Featured Research

from universities, journals, and other organizations

Researchers find more efficient way to steer laser beams

Date:
May 3, 2011
Source:
North Carolina State University
Summary:
For many practical applications involving lasers, it's important to be able to control the direction of the laser beams. Researchers have come up with a very energy-efficient way of steering laser beams that is precise and relatively inexpensive.

For many practical applications involving lasers, it's important to be able to control the direction of the laser beams. Researchers from North Carolina State University have come up with a very energy-efficient way of steering laser beams that is precise and relatively inexpensive.

"In many cases, it is much easier to redirect a laser beam at a target than to steer the laser itself. We intended to develop a way to do this efficiently and without moving anything," says Dr. Michael Escuti, an associate professor of electrical engineering at NC State and co-author of a paper on the research. "We also wanted to be able to steer the beams over a wide range of angles, which is important for practical applications."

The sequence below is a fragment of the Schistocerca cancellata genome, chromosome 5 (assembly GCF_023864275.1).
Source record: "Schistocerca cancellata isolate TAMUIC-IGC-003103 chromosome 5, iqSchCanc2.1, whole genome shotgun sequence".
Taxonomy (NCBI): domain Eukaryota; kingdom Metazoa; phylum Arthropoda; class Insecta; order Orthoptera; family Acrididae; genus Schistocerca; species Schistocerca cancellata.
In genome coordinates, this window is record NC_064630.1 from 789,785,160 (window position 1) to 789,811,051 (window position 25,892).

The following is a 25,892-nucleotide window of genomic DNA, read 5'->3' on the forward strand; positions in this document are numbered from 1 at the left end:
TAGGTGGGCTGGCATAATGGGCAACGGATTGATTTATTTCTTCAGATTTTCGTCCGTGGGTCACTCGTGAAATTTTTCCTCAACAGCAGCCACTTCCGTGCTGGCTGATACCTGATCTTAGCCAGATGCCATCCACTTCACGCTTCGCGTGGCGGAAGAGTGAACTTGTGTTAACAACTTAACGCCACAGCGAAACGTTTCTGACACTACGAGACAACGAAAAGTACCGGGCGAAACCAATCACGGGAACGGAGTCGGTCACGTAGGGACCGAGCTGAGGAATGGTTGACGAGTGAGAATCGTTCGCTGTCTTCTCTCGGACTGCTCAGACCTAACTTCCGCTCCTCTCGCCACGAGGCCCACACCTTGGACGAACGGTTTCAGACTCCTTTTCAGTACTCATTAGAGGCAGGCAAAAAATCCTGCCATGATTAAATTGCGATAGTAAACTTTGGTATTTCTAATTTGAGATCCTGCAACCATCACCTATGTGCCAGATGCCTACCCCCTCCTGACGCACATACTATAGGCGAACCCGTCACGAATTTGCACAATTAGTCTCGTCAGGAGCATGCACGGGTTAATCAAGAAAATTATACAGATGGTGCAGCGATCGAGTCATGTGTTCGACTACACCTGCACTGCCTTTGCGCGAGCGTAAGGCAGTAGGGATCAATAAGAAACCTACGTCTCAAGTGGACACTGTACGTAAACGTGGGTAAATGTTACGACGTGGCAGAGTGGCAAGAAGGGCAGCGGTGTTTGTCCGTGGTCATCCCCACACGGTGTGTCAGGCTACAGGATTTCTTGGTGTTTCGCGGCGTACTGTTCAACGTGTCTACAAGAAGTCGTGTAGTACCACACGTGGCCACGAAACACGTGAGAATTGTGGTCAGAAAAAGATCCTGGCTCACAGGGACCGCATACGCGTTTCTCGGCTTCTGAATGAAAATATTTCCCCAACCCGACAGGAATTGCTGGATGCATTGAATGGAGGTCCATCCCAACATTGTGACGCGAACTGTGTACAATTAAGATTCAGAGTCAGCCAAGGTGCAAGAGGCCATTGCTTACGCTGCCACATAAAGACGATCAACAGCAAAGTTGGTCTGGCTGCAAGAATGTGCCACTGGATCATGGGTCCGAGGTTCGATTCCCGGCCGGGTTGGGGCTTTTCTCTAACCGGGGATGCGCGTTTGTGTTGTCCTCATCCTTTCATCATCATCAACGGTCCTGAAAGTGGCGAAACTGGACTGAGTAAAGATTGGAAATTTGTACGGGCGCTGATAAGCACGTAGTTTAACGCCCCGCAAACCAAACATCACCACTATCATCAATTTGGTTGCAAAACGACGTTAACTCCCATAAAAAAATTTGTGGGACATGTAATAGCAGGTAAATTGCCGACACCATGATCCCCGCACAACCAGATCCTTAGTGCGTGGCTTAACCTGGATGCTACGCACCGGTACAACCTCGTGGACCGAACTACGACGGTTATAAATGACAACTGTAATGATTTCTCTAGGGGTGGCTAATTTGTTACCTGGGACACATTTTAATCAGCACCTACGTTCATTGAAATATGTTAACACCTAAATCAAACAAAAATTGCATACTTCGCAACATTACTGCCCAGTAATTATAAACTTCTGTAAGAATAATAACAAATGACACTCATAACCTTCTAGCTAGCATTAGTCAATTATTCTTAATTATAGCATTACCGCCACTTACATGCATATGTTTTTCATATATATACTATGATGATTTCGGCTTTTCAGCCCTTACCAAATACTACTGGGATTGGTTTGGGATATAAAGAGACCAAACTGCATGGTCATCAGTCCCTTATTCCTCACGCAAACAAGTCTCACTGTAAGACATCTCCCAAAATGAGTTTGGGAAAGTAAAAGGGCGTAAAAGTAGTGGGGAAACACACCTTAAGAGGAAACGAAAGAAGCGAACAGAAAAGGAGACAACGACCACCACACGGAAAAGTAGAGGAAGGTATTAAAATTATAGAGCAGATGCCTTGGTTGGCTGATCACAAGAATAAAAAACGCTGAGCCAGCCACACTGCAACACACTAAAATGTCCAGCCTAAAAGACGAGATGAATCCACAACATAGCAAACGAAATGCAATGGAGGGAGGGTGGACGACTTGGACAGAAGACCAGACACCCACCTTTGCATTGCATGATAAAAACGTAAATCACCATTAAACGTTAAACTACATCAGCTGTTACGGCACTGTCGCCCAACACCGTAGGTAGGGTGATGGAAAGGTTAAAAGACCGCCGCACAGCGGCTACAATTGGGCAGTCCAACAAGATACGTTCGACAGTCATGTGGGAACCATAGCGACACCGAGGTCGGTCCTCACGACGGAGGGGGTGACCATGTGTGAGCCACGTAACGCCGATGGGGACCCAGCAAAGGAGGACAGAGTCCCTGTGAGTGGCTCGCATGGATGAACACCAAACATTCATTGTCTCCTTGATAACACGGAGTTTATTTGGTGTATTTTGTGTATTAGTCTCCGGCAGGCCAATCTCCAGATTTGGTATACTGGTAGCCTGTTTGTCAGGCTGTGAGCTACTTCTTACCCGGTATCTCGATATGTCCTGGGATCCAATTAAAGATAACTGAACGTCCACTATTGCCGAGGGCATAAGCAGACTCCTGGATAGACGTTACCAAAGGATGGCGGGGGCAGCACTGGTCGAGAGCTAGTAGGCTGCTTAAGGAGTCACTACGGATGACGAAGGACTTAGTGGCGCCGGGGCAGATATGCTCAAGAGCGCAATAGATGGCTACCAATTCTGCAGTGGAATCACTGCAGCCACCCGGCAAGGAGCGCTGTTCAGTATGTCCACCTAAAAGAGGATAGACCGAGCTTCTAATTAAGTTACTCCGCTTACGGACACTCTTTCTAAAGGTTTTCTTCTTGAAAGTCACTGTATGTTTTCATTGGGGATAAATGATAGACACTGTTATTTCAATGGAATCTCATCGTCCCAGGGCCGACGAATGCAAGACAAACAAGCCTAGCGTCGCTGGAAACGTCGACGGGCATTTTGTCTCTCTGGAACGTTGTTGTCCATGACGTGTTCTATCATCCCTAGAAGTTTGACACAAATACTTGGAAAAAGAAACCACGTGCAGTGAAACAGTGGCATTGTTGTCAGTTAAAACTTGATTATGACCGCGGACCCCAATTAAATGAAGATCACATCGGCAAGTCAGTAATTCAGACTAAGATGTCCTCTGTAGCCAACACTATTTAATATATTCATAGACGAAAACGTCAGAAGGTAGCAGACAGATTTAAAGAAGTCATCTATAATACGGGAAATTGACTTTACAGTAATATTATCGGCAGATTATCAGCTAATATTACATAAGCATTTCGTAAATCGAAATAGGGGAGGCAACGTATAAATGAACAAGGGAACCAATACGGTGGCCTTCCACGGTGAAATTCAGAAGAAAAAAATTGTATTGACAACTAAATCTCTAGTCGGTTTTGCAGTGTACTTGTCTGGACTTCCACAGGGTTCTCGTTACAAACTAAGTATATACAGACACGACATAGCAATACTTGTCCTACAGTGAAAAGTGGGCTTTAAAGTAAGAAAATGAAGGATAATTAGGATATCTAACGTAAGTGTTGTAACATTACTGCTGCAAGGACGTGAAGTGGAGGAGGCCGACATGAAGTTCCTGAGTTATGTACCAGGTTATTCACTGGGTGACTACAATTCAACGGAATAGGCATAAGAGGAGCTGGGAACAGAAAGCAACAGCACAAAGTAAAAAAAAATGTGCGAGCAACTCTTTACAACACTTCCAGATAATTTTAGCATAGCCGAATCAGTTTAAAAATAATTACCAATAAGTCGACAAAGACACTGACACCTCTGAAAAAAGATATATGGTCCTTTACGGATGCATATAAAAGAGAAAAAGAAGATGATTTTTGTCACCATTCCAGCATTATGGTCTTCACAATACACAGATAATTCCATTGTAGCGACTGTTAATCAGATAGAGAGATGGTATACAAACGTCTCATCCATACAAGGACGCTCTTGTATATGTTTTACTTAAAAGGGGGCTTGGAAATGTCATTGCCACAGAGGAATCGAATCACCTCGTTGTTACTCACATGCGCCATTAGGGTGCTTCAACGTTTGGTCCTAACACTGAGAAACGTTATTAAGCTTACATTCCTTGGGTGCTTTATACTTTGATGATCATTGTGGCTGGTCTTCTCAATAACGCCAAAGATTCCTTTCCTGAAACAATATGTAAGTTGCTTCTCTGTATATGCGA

The key to the Escuti team's success was the use of "polarization gratings," which consist of a thin layer of liquid crystal material on a glass plate. The researchers created a device that allows a laser beam to pass through a stack of these polarization gratings. Researchers manipulated the optical properties of each grating, and were able to steer the laser beams by controlling how each individual grating redirects the light. "Because each individual grating is very good at redirecting light in the desired directions with almost no absorption, the stack of gratings do not significantly weaken the laser power," Escuti says.

Another advantage of the system, Escuti explains, is that "every grating that we add to the stack increases the number of steerable angles exponentially. So, not only can we steer lasers efficiently, but we can do it with fewer components in a more compact system.

"Compared to other laser steering technologies, this is extremely cost-effective. We're taking advantage of materials and techniques that are already in widespread use in the liquid crystal display sector."